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Compare merits of dense pack fiberglass vs dense pack cellulose in walls + loose pack in ceilings

Phil Lawson | Posted in Energy Efficiency and Durability on

Dense pack fiberglass is now easily available from reliable contractors and carries a higher R value than cellulose. Cellulose is more environmentally friendly. Some assessments suggest cellulose does better at higher depths and is able to absorb moisture better. What other things should be taken into consideration when choosing cellulose vs fiberglass dense pack for a wall design that includes 2×6 walls with 4″ polyiso (could reach R45 which is “high performance” in VT with fiberglass and not cellulose) and planned 2 ft loose pack in ceilings? Thanks!

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Replies

  1. GBA Editor
    Martin Holladay | | #1

    Phil,
    Dense-packed cellulose does a better job of limiting air leakage than blown-in fiberglass.

    Dense-packed cellulose provides more of a moisture buffer than blown-in fiberglass. The ability of cellulose to hold and redistribute moisture lessens the risk of mold or moisture problems in wall assemblies compared to blown-in fiberglass.

  2. Michael Scannell | | #2

    Martin. I've been researching this question for a while now. I like the aspects of cellulose over Fiberglas that you've mentioned above, but my insulator says he hasn't found one manufacturer of cellulose that can guarantee an installation configuration that won't settle from too loose a pack or won't bulge with too much. We are in the framing stages of a net zero house with 8" walls and we are still wondering which to use .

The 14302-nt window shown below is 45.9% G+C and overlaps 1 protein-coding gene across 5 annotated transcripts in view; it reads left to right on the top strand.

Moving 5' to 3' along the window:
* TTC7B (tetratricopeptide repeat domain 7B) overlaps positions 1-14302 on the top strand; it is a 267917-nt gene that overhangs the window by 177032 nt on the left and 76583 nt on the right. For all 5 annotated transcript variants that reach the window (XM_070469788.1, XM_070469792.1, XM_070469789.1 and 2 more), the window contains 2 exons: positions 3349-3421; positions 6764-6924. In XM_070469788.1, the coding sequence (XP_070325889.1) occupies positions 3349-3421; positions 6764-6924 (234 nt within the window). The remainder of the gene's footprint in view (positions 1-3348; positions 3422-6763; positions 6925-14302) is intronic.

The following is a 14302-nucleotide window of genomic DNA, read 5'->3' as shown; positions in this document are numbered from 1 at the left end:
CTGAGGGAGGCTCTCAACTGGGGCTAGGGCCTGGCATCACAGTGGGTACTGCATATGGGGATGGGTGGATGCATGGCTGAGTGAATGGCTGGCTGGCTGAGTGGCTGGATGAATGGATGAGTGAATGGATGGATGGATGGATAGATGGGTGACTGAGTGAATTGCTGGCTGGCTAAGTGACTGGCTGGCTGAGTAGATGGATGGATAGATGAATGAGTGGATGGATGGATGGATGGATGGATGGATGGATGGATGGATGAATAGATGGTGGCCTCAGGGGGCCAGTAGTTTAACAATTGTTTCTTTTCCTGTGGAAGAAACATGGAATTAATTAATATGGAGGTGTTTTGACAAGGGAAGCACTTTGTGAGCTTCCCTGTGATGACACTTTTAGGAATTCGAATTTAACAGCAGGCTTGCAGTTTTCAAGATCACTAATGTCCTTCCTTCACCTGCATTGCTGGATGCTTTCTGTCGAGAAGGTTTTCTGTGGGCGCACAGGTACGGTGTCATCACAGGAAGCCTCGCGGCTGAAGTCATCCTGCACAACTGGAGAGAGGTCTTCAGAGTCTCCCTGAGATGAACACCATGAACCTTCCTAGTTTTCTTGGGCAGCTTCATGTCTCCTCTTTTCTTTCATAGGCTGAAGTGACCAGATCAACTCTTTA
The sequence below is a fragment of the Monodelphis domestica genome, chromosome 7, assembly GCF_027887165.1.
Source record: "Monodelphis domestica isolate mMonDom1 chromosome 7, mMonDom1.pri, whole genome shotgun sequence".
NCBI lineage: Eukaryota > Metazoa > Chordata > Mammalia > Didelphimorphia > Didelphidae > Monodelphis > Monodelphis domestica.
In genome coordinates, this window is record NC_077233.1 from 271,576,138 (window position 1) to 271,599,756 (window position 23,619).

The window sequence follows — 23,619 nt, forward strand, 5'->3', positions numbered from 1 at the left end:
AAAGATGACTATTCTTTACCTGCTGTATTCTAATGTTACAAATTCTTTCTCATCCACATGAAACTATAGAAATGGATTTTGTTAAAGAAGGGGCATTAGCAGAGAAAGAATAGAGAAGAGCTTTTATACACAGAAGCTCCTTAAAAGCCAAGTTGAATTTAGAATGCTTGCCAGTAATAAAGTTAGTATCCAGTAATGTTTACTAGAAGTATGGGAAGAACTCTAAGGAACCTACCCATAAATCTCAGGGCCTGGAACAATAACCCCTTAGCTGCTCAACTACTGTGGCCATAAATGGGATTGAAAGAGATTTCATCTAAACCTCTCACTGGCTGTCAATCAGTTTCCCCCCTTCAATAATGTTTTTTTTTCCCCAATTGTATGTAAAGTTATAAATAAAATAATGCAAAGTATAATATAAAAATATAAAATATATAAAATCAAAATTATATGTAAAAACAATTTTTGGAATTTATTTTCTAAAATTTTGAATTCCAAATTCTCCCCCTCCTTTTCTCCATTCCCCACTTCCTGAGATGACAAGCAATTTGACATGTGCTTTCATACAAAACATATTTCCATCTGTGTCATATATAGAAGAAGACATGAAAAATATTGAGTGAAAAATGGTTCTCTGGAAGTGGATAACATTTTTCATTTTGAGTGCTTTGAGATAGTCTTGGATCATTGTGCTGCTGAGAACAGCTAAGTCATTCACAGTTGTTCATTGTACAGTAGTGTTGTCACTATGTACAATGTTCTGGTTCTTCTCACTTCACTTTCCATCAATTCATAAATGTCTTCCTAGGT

3. David Meiland | | #3

    In my experience if your installer gets the density right, you can use cellulose or fiberglass in new construction walls and it will not settle. I have inspected a fair number of blown-in jobs using IR, at various periods after they're done and occupied, and the experienced installers don't seem to be having a problem with this. You can tell by the bag count whether enough material has gone into a given area.

    It looks a little more challenging to blow closed walls, partly because they don't always know where the blocking and other obstructions are, and it is probably harder for the air to move and take the insulation everywhere it needs to go.

    Cellulose in particular can be a headache to hang drywall over, because the correct density means a fair amount of bulging. You need the right insulation roller (have seen guys use a laminate roller that does not bridge the studs) and you need to get it flat. I would specify in your contract that the insulator is to roll everything flat.

  4. Phil Lawson | | #4

    Considering a good air barrier with 4" rigid foam and a Zip system wall, the air leakage differences should not be significant in fiberglass vs cellulose wall systems. If air leakage is not an issue- ie the ACH is well < 1; then moisture transfer should really not be a problem- therefore it would make sense to get the better insulation rating from a good blown fiberglass job than cellulose (not accounting for environmental concerns of fiberglass/ benefits of cellulose). Am I missing something in this conclusion? And why don't more people use fiberglass?

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